Why do we endlessly tell the stories of our lives? And why do others pay attention when we do? The essays collected here address these questions, focusing on three different but interrelated dimensions of life writing. The first section, "Narrative," argues that narrative is not only a literary form but also a social and cultural practice, and finally a mode of cognition and an expression of our most basic physiology. The next section, "Life Writing: Historical Forms," makes the case for the historical value of the subjectivity recorded in ego-documents. The essays in the final section, "Autobiography Now," identify primary motives for engaging in self-narration in an age characterized by digital media and quantum cosmology.
Writing Life Writing: Narrative, History, Autobiography show how autobiographical narrative works as an essential aspect of humanity. In fresh, exciting ways, it melds literature with psychology, neurobiology, ethics and cultural anthropology, to argue that telling stories about ourselves is psychically and even biologically motivated. Eakin guides us through the fact-fiction tease of the form, its relevance to historians and its future in an age of social media. Eakin’s own experiment with writing autobiographically, which closes this beautifully written collection, will intrigue those who wonder what it is to find a vocation in writing about life writing, distilling with it a life time of thinking about this ever-interesting form and practice.
-Margaretta Jolly, Professor of Cultural Studies, University of Sussex
"What Are We Reading When We Read Autobiography?"
"Selfhood, Autobiography, and Interdisciplinary Inquiry: A Reply to George Butte"
"Narrative Identity and Narrative Imperialism: A Response to Galen Strawson and James Phelan"
"Travelling with Narrative: From Text to Body"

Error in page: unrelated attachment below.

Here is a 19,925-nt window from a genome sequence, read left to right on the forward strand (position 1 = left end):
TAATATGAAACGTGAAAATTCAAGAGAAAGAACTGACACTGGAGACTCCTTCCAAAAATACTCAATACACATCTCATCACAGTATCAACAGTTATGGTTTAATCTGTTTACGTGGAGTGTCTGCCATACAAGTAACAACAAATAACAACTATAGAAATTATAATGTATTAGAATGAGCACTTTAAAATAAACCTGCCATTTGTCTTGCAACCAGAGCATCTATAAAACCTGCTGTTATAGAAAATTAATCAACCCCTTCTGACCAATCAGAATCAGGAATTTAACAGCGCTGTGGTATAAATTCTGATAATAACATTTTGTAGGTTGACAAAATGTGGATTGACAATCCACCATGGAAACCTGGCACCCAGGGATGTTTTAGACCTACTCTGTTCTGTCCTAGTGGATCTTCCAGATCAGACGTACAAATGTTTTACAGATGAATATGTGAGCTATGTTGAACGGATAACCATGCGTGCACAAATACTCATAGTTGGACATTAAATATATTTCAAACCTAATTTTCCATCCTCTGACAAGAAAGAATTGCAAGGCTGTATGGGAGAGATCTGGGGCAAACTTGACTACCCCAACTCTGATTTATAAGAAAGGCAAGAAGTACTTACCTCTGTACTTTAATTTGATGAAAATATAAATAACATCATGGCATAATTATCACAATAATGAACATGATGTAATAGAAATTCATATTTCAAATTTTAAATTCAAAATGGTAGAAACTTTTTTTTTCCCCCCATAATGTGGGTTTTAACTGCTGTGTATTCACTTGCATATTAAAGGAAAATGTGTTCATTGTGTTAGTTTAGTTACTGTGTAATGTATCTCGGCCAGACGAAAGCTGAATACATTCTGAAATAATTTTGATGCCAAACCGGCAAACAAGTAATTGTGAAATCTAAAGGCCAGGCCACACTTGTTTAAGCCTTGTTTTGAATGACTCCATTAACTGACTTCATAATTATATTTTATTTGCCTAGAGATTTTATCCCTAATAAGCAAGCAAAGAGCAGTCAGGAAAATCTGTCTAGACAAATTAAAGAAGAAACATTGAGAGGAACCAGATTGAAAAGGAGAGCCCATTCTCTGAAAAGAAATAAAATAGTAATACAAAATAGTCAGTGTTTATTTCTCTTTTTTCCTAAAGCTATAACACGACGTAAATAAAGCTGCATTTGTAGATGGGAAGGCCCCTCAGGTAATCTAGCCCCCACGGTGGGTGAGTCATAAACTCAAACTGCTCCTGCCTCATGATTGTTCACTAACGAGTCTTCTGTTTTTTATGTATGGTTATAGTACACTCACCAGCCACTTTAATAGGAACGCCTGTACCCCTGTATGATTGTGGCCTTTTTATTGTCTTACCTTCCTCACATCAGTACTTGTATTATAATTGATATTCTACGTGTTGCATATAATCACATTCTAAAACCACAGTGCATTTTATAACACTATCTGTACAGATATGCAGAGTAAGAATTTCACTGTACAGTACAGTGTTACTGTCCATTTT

II. Life Writing: Historical Forms
"Writing Biography: A Perspective from Autobiography"
"Eye and I: Negotiating Distance in Eyewitness Narrative"
"Living in History: Autobiography, Memoir(s), and Mémoires"
"History and Life Writing: The Value of Subjectivity"
III. Autobiography Now
"Autobiography as Cosmogram"
"Self and Self-Representation Online and Off"
"Autobiography and the Big Picture"
IV. Epilogue: One Man's Story
"My Father . . ."
"James Olney and the Study of Autobiography"
The Routledge Auto/Biography Studies book series publishes outstanding new work from preeminent scholars and emerging voices in autobiography, biography, life writing, life narrative, and identity studies. This series is an interdisciplinary project that maintains interest in all forms of auto/biographical narrative analysis related to understanding varied constructions of the self. While centered in literary studies and the larger field of the humanities, books in this series engage with scholars and theories from such disciplines as anthropology, biology, linguistics, pedagogy, psychology, and sociology, among others. The emphasis on exploring the innovative authors, genres, and methodologies of auto/biographical narratives appeals to scholars, students, and practitioners alike. Emerging from Routledge’s longstanding commitment to auto/biography studies, this series makes a substantial contribution to the burgeoning global study of lives and life stories.